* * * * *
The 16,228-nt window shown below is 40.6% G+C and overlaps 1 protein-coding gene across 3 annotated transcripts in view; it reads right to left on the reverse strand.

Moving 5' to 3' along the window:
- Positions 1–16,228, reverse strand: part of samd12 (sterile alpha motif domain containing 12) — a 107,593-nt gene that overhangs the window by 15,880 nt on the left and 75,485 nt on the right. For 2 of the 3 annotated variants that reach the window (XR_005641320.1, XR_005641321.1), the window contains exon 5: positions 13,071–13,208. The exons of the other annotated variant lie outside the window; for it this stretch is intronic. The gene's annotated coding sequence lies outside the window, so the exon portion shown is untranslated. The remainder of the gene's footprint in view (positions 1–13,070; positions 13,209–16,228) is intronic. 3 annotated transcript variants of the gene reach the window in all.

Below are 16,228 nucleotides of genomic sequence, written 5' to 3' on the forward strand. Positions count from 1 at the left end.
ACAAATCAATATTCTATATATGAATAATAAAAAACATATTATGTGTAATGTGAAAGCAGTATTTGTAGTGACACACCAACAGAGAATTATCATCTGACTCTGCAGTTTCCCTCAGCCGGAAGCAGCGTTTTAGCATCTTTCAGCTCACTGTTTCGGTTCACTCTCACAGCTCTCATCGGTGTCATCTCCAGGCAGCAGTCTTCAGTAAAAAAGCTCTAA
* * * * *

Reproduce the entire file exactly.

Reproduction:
The 16,228-nt window shown below is 40.6% G+C and overlaps 1 protein-coding gene across 3 annotated transcripts in view; it reads right to left on the reverse strand.

Moving 5' to 3' along the window:
- Positions 1–16,228, reverse strand: part of samd12 (sterile alpha motif domain containing 12) — a 107,593-nt gene that overhangs the window by 15,880 nt on the left and 75,485 nt on the right. For 2 of the 3 annotated variants that reach the window (XR_005641320.1, XR_005641321.1), the window contains exon 5: positions 13,071–13,208. The exons of the other annotated variant lie outside the window; for it this stretch is intronic. The gene's annotated coding sequence lies outside the window, so the exon portion shown is untranslated. The remainder of the gene's footprint in view (positions 1–13,070; positions 13,209–16,228) is intronic. 3 annotated transcript variants of the gene reach the window in all.

Below are 16,228 nucleotides of genomic sequence, written 5' to 3' on the forward strand. Positions count from 1 at the left end.
ACAAATCAATATTCTATATATGAATAATAAAAAACATATTATGTGTAATGTGAAAGCAGTATTTGTAGTGACACACCAACAGAGAATTATCATCTGACTCTGCAGTTTCCCTCAGCCGGAAGCAGCGTTTTAGCATCTTTCAGCTCACTGTTTCGGTTCACTCTCACAGCTCTCATCGGTGTCATCTCCAGGCAGCAGTCTTCAGTAAAAAAGCTCTAA